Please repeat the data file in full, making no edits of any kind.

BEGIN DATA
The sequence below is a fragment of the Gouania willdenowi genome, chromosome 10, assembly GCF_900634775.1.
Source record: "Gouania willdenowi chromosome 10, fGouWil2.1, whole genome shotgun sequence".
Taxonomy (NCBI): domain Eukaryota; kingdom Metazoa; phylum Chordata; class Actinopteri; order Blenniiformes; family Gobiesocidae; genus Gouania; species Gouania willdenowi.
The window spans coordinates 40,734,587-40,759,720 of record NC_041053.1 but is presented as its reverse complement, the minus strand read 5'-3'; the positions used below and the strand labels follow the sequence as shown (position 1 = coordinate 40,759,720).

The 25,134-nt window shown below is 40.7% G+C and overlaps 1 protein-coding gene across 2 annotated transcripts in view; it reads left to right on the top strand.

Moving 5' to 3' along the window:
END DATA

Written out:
The sequence below is a fragment of the Gouania willdenowi genome, chromosome 10, assembly GCF_900634775.1.
Source record: "Gouania willdenowi chromosome 10, fGouWil2.1, whole genome shotgun sequence".
Taxonomy (NCBI): domain Eukaryota; kingdom Metazoa; phylum Chordata; class Actinopteri; order Blenniiformes; family Gobiesocidae; genus Gouania; species Gouania willdenowi.
The window spans coordinates 40,734,587-40,759,720 of record NC_041053.1 but is presented as its reverse complement, the minus strand read 5'-3'; the positions used below and the strand labels follow the sequence as shown (position 1 = coordinate 40,759,720).

The 25,134-nt window shown below is 40.7% G+C and overlaps 1 protein-coding gene across 2 annotated transcripts in view; it reads left to right on the top strand.

Moving 5' to 3' along the window: